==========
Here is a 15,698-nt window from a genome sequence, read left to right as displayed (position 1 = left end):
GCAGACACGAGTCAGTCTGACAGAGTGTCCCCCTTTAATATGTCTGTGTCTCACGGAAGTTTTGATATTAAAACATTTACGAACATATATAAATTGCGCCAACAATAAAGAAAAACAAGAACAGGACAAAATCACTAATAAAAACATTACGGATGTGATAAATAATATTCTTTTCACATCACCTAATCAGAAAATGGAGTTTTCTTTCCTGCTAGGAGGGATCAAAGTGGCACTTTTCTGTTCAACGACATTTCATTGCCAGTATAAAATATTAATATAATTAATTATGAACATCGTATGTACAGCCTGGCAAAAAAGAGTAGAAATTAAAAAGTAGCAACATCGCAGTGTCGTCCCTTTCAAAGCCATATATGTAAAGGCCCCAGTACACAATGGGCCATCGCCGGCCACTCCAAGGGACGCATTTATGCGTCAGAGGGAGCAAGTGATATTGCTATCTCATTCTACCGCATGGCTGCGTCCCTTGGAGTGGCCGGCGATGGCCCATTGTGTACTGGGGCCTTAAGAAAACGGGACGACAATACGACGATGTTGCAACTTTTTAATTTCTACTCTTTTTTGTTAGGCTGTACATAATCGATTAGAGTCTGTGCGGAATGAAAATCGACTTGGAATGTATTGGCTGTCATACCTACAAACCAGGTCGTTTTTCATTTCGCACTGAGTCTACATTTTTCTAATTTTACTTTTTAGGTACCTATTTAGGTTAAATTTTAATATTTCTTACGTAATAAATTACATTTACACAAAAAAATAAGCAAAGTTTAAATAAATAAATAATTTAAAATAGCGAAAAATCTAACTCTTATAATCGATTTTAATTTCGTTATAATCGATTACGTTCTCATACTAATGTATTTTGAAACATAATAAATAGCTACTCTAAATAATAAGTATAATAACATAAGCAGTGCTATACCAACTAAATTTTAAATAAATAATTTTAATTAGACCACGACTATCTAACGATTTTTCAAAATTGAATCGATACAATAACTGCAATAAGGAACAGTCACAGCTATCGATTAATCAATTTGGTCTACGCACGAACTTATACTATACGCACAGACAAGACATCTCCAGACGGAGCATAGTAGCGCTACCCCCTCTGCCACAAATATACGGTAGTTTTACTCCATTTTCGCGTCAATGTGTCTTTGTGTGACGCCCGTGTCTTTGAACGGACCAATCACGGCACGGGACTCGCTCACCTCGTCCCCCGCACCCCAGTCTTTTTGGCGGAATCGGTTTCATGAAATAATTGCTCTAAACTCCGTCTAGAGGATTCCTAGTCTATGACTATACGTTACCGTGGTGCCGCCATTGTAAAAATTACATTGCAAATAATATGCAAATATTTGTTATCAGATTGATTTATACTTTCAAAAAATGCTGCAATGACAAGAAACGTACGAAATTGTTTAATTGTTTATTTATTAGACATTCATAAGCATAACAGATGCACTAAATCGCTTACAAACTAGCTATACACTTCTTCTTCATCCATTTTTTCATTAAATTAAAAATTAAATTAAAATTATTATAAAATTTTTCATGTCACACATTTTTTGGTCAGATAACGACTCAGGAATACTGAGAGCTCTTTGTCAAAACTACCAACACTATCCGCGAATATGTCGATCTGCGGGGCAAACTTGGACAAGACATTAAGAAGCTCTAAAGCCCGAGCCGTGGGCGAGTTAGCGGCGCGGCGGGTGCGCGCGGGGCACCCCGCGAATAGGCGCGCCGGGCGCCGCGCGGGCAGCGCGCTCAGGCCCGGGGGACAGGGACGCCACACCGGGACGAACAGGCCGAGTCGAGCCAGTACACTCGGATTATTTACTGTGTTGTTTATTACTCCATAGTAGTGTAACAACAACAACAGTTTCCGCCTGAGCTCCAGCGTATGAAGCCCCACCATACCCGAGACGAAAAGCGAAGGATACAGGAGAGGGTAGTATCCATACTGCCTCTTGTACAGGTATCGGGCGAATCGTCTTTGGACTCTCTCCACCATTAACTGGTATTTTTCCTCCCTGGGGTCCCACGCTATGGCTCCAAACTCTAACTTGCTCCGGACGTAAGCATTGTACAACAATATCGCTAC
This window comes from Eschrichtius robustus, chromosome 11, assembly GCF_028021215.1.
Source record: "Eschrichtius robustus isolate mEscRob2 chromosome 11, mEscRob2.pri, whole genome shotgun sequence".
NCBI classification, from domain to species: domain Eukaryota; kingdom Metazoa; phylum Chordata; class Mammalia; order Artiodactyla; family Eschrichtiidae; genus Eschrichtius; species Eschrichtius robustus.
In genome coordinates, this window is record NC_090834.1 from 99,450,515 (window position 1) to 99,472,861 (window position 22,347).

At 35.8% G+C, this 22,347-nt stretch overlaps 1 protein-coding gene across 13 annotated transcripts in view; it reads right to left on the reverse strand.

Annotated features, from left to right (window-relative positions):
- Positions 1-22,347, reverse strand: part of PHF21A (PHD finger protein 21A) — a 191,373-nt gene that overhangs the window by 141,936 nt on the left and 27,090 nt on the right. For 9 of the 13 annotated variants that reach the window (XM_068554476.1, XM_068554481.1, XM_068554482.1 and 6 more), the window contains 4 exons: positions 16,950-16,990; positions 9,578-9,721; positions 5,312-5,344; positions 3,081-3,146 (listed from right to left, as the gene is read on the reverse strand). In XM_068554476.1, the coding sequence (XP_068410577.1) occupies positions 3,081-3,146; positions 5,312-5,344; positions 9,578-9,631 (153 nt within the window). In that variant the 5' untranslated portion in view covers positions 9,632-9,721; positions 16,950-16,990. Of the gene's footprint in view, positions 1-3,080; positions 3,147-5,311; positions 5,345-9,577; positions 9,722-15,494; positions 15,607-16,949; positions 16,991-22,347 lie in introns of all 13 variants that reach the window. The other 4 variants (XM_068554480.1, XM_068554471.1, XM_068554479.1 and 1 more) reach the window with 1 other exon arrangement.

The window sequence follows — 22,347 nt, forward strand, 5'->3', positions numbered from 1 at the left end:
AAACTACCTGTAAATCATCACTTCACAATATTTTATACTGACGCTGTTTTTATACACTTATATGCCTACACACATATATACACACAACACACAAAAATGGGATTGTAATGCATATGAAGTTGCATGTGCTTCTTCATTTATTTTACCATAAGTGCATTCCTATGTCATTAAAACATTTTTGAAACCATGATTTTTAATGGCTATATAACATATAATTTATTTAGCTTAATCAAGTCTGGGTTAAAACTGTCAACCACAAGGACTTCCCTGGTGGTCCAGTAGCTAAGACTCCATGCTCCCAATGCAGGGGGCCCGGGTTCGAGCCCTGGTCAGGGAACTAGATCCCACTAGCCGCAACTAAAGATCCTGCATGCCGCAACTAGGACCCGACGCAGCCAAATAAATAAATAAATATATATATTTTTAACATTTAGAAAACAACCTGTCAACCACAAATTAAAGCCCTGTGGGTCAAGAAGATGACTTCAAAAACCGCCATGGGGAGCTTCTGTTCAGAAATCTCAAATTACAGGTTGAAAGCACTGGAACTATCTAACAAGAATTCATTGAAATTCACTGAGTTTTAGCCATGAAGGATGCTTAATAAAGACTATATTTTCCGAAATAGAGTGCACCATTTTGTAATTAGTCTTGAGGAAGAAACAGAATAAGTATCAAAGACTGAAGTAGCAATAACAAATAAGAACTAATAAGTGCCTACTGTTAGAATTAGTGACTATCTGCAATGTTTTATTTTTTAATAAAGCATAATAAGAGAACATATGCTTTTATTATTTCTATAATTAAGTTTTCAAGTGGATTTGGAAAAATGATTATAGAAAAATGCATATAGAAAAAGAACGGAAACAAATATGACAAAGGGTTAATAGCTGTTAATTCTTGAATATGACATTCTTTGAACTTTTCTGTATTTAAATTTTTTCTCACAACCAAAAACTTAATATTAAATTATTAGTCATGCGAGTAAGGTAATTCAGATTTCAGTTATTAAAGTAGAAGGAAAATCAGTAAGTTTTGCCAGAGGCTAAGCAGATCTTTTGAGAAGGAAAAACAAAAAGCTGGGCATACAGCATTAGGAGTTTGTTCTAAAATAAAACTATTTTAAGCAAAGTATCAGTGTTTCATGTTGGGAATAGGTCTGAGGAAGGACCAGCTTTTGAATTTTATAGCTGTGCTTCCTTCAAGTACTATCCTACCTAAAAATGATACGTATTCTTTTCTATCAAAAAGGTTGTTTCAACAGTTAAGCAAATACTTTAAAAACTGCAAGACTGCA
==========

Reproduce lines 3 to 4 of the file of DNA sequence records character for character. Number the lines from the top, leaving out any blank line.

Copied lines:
This window comes from Eschrichtius robustus, chromosome 11, assembly GCF_028021215.1.
Source record: "Eschrichtius robustus isolate mEscRob2 chromosome 11, mEscRob2.pri, whole genome shotgun sequence".